The debut album from Mounties reminds us a little of the campy side of 80s music, like Talking Heads, Madness, or early Police. The band is a trio consisting of Ryan Dahle, Steve Bays, and Hawksley Workman. The first was a member of Age of Electric who scored a Top 10 hit in 1997, “Remote Control”. The second was with 2-time JUNO nominee Hot Hot Heat. The third scored a Top 30 hit as a soloist back in 2003, “Anger As Beauty”. Apparently the three musicians met at the JUNOs and hit it off deciding to jam together. The result is Mounties and debut album Thrash Rock Legacy. The quirkiness generated by the assorted personalities may take a couple of spins to appreciate but once the vibe is properly interpreted very catchy tunes inevitably engage the listener. Creative and fun.
Percussion is Hawksley Workman’s first love and, lucky for us, he gets to sit behind the drum kit for his latest project, Mounties, an indie supergroup also starring Hot Hot Heat’s Steve Bays and Limblifter’s Ryan Dahle. From the first song of the trio’s synth-rock debut, you can tell Workman is having the time of his life — as he bashes out a ramshackle rhythm (Pretty Respectable), clangs on a cowbell (Headphones) or fires off a round of reverberating beats on (Made Up My Mind). He also contributes vocals — singing lead from time to time, or letting his pipes blend in with his fellow Mounties on Headphones, their sleeper hit of 2013. Bays whoops it up on Pretty Respectable and Late Nights, while Dahle adds his breezy pipes to Tokyo Summer, one of the most ‘80s-flavoured pop numbers on the album. Thrash Rock Legacy is a fun and adventurous debut — to the point where the guys didn’t know when to quit. At least four of the 14 songs are filler — including a twinkle-rock instrumental (Edible Cannibal) an almost-wordless synth-bash (Guaranteed Blonde Enough), and an oddly A-D-D-L-E-D tribute to Hall and Oates. Still, I can’t wait to hear what these Mounties come up with next.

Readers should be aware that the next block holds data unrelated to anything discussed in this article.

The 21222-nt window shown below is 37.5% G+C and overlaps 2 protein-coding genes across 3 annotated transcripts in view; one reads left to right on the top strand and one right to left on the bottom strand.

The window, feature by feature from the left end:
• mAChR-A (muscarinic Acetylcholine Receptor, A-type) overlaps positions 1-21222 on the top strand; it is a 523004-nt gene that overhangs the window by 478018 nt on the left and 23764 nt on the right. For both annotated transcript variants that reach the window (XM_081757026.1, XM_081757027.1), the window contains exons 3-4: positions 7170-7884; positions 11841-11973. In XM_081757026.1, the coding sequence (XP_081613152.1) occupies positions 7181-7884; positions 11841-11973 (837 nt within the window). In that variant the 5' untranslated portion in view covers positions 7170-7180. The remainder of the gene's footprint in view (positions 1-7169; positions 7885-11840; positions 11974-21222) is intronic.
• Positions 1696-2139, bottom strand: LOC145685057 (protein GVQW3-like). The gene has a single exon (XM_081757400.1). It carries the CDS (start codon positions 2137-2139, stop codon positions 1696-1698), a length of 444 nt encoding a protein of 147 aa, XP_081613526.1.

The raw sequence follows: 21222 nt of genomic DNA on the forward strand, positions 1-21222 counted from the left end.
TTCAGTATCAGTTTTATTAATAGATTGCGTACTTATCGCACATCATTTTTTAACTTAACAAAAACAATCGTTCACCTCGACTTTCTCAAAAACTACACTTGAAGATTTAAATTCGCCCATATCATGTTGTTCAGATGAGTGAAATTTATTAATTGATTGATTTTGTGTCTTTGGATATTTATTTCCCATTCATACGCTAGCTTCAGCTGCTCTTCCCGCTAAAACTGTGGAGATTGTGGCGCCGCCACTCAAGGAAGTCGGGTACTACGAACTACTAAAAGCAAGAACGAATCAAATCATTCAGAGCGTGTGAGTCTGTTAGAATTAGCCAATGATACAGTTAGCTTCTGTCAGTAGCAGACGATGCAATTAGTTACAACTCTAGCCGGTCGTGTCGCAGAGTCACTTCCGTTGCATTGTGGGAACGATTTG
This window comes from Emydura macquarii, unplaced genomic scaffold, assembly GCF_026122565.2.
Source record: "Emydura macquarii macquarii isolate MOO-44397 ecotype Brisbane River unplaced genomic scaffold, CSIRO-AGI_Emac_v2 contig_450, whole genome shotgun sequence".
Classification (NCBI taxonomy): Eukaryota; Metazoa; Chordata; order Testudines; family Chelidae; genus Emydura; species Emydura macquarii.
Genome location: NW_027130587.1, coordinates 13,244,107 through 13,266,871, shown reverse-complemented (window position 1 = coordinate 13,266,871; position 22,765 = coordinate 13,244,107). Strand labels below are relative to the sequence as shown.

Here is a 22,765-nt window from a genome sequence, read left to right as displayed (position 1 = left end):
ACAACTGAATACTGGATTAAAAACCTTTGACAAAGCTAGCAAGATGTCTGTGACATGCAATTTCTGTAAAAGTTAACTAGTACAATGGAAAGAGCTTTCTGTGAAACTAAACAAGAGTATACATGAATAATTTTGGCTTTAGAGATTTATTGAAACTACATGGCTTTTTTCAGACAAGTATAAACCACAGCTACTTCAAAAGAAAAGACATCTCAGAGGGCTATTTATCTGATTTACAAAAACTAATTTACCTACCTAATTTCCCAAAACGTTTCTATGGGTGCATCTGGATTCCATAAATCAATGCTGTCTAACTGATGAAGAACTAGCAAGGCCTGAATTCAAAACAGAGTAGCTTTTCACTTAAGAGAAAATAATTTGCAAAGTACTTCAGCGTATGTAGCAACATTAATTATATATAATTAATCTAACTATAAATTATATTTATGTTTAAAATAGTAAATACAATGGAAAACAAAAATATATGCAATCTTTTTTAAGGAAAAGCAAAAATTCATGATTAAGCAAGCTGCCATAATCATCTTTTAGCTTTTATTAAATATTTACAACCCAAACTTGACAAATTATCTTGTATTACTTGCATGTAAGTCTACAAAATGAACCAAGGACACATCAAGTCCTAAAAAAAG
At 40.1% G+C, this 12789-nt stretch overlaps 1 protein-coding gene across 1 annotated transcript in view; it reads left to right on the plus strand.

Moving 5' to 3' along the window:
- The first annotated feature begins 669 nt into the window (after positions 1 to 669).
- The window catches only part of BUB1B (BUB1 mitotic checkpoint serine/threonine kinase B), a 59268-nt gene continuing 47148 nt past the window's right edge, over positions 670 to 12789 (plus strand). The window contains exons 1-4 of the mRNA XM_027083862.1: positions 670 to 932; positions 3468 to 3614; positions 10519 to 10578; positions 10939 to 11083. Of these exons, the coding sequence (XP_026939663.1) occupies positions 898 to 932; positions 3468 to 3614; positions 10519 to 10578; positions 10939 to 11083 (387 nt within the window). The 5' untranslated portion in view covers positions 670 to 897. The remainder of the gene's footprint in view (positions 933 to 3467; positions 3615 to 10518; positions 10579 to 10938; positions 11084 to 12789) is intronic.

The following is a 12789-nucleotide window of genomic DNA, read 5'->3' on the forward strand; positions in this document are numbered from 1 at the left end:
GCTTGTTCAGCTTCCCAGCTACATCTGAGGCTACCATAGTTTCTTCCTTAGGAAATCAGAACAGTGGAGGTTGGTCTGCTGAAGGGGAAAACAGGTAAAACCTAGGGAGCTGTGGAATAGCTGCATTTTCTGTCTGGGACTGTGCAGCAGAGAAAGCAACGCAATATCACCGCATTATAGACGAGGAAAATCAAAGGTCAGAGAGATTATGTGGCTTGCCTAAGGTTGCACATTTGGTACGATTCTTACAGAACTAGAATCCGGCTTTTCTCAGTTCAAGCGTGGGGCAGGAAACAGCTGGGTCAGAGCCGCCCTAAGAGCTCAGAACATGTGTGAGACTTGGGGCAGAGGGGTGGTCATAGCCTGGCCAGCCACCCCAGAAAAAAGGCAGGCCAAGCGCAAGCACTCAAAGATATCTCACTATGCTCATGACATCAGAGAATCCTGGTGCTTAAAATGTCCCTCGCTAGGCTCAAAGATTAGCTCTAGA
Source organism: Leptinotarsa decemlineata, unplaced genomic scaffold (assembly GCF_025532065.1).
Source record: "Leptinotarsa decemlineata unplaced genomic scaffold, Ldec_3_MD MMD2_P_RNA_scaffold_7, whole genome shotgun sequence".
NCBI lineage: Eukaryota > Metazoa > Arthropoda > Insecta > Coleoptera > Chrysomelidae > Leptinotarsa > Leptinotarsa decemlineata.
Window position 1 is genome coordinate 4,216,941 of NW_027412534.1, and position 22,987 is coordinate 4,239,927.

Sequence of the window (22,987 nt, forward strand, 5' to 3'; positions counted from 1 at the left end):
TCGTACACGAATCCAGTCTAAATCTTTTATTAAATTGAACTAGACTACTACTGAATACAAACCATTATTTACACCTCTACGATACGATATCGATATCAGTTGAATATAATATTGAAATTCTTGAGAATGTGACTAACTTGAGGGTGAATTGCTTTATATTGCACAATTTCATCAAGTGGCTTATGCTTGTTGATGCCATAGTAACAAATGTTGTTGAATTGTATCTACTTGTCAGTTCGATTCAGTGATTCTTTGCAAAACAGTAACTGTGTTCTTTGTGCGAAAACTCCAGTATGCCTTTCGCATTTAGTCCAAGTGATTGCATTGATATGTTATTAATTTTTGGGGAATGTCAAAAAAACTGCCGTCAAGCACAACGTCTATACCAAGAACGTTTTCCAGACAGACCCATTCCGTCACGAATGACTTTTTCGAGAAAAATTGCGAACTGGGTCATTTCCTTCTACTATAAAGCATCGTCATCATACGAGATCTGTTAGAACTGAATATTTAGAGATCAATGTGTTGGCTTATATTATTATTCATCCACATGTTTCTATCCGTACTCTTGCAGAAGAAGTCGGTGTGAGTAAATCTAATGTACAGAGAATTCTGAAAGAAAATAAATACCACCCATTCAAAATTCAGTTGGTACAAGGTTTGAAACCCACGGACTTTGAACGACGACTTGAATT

-Sandra Sperounes, Edmonton Journal, Mar 27, 2014